Photo: Martin Lee/REX USA.
Last week, fast-food workers across the country walked out on their jobs and staged protests demanding a $15-an-hour wage and the right to unionize. Nearly 500 people were arrested — including 21 workers who sat down in the middle of 42nd Street in front of the Times Square McDonald's.
Far from slowing down, it seems like unrest in the fast-food industry is only gaining momentum. Yesterday, a Chipotle near Pennsylvania State University had to temporarily close its doors following a mass employee walkout. The reason everyone up and left? According to a sign they left behind, they felt like they were forced to work in "borderline sweatshop conditions." They also called out Chipotle for putting profits ahead of people.
A spokesperson for Chipotle offered a different version of the story in an email to Bloomberg. "Our Penn State restaurant was closed when a few employees quit, locking out a majority of others who are enthusiastic to return to work." The location had re-opened by the afternoon.
In a subsequent post on Reddit, many current and former employees of the chain aired their grievances with the company as a whole. A few of the highlights:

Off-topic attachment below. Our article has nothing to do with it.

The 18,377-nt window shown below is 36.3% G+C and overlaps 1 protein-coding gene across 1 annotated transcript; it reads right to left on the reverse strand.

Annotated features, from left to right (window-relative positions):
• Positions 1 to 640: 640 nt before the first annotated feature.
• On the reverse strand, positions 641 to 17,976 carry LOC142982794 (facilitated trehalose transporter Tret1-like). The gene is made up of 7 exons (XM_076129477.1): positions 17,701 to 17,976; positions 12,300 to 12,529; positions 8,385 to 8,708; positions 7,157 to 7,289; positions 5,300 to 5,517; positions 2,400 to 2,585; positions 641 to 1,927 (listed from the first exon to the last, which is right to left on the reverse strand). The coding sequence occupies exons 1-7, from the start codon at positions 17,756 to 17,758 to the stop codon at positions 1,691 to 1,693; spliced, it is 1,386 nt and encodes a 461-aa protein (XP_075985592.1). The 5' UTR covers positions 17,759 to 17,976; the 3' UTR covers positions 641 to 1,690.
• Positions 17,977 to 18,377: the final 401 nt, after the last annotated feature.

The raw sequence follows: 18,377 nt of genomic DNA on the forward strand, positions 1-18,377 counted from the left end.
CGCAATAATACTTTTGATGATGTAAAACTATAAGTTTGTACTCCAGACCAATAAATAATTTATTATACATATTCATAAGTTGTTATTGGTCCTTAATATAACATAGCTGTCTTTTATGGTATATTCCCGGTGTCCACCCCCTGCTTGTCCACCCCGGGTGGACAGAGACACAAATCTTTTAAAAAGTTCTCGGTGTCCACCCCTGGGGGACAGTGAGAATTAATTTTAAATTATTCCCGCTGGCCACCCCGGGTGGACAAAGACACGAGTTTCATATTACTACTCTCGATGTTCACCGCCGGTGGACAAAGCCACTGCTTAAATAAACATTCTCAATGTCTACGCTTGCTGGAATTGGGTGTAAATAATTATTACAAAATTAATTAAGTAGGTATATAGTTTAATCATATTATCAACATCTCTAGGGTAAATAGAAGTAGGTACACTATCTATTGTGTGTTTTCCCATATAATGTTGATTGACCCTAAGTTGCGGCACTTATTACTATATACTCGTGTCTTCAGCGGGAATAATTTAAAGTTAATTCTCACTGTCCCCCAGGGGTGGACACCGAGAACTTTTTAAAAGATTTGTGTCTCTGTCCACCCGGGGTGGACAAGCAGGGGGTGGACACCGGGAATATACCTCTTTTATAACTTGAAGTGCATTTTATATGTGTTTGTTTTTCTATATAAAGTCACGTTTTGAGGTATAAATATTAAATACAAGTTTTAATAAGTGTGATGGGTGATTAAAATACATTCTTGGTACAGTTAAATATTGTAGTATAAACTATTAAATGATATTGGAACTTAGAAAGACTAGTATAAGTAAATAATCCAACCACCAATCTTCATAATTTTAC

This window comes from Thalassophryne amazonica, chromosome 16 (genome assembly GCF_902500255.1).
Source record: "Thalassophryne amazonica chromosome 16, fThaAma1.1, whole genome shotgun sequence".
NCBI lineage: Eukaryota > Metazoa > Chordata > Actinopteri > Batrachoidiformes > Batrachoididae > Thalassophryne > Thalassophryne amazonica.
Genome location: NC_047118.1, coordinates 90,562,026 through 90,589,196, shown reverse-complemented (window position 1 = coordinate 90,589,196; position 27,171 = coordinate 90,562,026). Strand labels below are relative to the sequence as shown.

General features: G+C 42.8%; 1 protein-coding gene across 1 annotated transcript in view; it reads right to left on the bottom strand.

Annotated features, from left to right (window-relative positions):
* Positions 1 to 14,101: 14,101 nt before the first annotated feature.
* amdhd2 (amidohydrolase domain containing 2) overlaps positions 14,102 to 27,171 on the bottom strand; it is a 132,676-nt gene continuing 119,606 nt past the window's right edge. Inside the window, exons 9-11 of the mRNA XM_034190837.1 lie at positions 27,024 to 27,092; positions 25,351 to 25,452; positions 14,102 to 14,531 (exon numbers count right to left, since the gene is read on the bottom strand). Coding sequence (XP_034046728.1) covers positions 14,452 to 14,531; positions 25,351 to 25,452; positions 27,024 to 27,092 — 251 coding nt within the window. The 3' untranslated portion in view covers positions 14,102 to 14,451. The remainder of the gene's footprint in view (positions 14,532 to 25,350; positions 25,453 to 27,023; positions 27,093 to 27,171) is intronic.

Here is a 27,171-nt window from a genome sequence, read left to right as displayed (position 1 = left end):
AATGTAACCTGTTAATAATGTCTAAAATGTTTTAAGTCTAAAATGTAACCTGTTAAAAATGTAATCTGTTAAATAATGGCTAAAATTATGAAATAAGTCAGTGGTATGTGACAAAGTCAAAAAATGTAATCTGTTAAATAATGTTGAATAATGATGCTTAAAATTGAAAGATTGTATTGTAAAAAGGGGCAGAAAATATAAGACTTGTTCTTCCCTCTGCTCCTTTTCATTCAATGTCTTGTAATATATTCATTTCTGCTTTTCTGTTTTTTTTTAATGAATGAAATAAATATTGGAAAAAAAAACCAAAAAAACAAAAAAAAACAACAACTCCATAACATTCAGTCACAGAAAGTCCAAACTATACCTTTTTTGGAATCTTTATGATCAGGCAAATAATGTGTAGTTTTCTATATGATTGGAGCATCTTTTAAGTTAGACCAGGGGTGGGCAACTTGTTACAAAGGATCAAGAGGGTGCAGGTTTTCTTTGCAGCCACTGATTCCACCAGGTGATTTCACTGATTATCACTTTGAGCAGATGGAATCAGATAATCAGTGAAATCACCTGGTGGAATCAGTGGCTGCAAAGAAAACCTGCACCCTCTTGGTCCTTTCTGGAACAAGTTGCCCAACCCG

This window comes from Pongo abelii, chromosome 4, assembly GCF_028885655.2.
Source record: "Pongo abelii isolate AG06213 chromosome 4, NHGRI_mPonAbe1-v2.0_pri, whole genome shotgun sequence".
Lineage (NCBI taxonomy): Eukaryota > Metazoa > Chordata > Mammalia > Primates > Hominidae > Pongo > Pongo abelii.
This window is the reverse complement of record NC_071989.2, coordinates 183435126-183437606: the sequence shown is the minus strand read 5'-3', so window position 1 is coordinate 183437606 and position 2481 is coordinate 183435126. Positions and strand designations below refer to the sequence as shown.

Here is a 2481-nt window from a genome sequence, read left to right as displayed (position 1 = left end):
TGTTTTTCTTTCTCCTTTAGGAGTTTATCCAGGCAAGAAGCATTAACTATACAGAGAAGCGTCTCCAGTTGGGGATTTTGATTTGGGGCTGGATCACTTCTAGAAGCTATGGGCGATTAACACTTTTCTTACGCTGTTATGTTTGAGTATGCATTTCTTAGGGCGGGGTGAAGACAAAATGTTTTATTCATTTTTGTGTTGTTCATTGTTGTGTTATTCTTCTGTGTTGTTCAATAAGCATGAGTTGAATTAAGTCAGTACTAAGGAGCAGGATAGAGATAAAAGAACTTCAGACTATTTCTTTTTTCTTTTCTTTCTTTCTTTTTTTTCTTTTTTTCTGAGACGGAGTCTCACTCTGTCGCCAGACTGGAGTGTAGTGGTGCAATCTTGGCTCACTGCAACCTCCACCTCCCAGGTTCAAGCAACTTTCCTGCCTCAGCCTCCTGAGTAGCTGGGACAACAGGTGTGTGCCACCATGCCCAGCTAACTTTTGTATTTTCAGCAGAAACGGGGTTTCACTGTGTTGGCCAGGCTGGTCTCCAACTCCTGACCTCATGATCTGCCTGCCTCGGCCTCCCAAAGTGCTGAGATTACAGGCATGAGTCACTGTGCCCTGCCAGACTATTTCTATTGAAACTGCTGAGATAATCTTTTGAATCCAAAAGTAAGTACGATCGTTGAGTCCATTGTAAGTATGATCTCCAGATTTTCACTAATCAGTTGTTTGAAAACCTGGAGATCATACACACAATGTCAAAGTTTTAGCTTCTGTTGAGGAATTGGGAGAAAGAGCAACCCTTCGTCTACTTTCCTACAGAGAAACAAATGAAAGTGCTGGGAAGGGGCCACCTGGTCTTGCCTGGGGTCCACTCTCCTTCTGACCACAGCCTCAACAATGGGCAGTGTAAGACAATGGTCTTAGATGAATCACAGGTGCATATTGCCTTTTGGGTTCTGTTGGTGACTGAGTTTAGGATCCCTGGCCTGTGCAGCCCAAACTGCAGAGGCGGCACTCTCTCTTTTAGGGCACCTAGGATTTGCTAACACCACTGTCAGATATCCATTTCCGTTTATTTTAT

"Literally the worst place I've ever worked at. I've never had to work so hard to be so unappreciated in my entire life. I'd go home crying every day. To add to their cruelty, I have heart problems and would pass out sometimes during my shift and my GM would yell at me and tell me how it's unacceptable."
"... after work, they would make me punch out and then wait off the clock for 30+ mins while my ride waited outside for me to speak to a manager and write in a journal about my strengths and weaknesses. I found out later that the reason they keep this journal is so that you'll admit your screw ups so if they want to fire you later they have proof that you admitted you suck. "
"I worked at a Chipotle for several months not too long ago. I can tell you, it is the hardest minimum wage job that I've ever had. They expect world class service, food preparation and cooking, but they paid us nothing. I could write for days and days about how bad things got. I stayed until things were literally intolerable. When your store is expected to run at peak hours with four employees, for days on end. Minimum wage, terrible benefits, excessive work load, and insane hours. How could you possibly stay there. In the four months I worked there, 12 people quit. "
While we're not sure what impact, if any, this latest uprising will have on the broader living wage movement, it's worth remembering that Chipotle's co-CEOs made a combined $49.5 million last year. Maybe it's time they realize that refusing to offer better pay and benefits will only hurt their bottom line in the long run. It'll definitely make us stop and think before we grab our next burrito bowl. [via Bloomberg]